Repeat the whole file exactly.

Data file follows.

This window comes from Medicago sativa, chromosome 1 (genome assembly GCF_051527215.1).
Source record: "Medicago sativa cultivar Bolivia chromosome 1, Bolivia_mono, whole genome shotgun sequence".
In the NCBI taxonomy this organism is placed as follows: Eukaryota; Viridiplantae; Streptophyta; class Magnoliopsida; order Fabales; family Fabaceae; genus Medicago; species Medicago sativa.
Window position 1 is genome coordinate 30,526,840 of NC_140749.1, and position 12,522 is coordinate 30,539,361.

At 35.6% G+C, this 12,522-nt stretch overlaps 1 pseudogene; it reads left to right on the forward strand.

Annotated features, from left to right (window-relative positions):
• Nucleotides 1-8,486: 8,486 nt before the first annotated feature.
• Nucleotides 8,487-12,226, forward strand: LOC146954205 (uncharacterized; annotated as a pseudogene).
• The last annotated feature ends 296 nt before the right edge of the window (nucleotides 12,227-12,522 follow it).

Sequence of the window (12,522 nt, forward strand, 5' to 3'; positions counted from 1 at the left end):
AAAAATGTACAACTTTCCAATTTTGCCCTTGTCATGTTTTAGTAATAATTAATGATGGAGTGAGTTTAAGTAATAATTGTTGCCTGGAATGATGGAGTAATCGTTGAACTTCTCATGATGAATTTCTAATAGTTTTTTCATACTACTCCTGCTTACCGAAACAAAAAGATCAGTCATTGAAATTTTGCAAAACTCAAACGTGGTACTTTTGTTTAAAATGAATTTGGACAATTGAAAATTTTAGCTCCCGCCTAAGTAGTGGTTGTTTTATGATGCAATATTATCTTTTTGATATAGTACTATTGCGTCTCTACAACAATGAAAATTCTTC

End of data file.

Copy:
This window comes from Medicago sativa, chromosome 1 (genome assembly GCF_051527215.1).
Source record: "Medicago sativa cultivar Bolivia chromosome 1, Bolivia_mono, whole genome shotgun sequence".
In the NCBI taxonomy this organism is placed as follows: Eukaryota; Viridiplantae; Streptophyta; class Magnoliopsida; order Fabales; family Fabaceae; genus Medicago; species Medicago sativa.
Window position 1 is genome coordinate 30,526,840 of NC_140749.1, and position 12,522 is coordinate 30,539,361.

At 35.6% G+C, this 12,522-nt stretch overlaps 1 pseudogene; it reads left to right on the forward strand.

Annotated features, from left to right (window-relative positions):
• Nucleotides 1-8,486: 8,486 nt before the first annotated feature.
• Nucleotides 8,487-12,226, forward strand: LOC146954205 (uncharacterized; annotated as a pseudogene).
• The last annotated feature ends 296 nt before the right edge of the window (nucleotides 12,227-12,522 follow it).

Sequence of the window (12,522 nt, forward strand, 5' to 3'; positions counted from 1 at the left end):
AAAAATGTACAACTTTCCAATTTTGCCCTTGTCATGTTTTAGTAATAATTAATGATGGAGTGAGTTTAAGTAATAATTGTTGCCTGGAATGATGGAGTAATCGTTGAACTTCTCATGATGAATTTCTAATAGTTTTTTCATACTACTCCTGCTTACCGAAACAAAAAGATCAGTCATTGAAATTTTGCAAAACTCAAACGTGGTACTTTTGTTTAAAATGAATTTGGACAATTGAAAATTTTAGCTCCCGCCTAAGTAGTGGTTGTTTTATGATGCAATATTATCTTTTTGATATAGTACTATTGCGTCTCTACAACAATGAAAATTCTTC